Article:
Companies that invest in employee health enjoy higher engagement

06 August 2018 Authored by Consultancy.uk

Companies that care more about health and welfare of their employees enjoy better engagement, while employees are less often sick, meaning productivity receives a boost. With this in mind, a new report has encouraged employers to think more about how they can make their employees more healthy.

While almost all employers agree that a happy worker is a productive worker, fewer than half of organisations feel they deal with mental health issues effectively in the workplace. 30% of organisations with a well-being strategy in place feel it is not achieving its full potential, while only 47% feel they are dealing with mental health discrimination and illness effectively.

Sick staff currently cost British businesses some £77 billion a year in lost productivity, something which is exacerbated by the prevalence of mental illnesses in the UK. As many as one in every four individuals in Britain will suffer at least one episode of some variety throughout their lives, while currently, around 8% of the UK population is in a state of depression. Having a mental illness can be debilitating, negatively affecting one’s own projects as well those of others, while the discrimination faced by those with mental health problems are an additional barrier to recovery faced by sufferers. Failing to deal with the health and well-being of their workers clearly impacts on the capacity of businesses to succeed.

Why employers care: the business impact of health and well-being

A new study by consulting firm Willis Towers Watson has further linked poor health to poor workplace engagement. Low engagement costs businesses $7 trillion per year globally, and the study of around 30,000 professionals shows that workplaces which saw workers with poor health – inclined to smoke more, drink, have poor diets, a lack of exercise or sleep, or having chronic conditions – contributes predictably to absence, but also disengagement. Companies with the highest levels of absence (9.9%) and presenteeism, or the habit of turning up to work too ill to function productively (15.6%), also saw the highest level of disengagement, at 38%. This contrasts drastically with workplaces boasting a better bill of health, with those in very good health facing 21% disengagement, with 45% high engagement.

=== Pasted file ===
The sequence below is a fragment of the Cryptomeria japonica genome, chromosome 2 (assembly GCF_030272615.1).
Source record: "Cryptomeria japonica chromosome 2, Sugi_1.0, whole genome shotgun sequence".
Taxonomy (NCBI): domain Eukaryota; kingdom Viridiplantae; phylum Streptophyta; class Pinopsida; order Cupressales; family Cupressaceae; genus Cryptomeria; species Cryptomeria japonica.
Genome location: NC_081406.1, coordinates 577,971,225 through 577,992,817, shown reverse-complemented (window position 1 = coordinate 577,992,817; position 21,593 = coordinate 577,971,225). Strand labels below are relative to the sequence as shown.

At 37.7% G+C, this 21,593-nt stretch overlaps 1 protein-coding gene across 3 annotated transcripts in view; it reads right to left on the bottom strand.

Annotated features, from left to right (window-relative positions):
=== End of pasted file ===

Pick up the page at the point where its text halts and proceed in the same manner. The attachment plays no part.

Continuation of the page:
There are a number of things employers can do to boost their chances of hosting a healthy, and subsequently more productive, workforce. The most obvious, according to Willis Towers Watson, is to simply encourage healthy living. At present, only 45% of employees polled by the consultancy admitted that “Managing my health is a top priority in my life”. Contrastingly, 51%  of employees said that “Employers should actively encourage their employees to live healthy lifestyles”, suggesting that if they were shown it was acceptable in the workplace to facilitate healthy living, they might be slightly more inclined to do so.

Offering onsite and near-site programs enhances perceptions of employer well-being initiatives

As a result, some 63% of workplaces promote a healthy work environment by offering wellness activities, while 55% of employees polled agreed they were high-users of well-being apps provided to boost fitness and other fronts. However, there is a notable gap between the number of workplaces offering initiatives for a healthy workplace, and their perceived effectiveness, with only 38% saying wellness activities had enabled them to live a healthier lifestyle, and 46% saying that overall the initiatives helped to support well-being needs.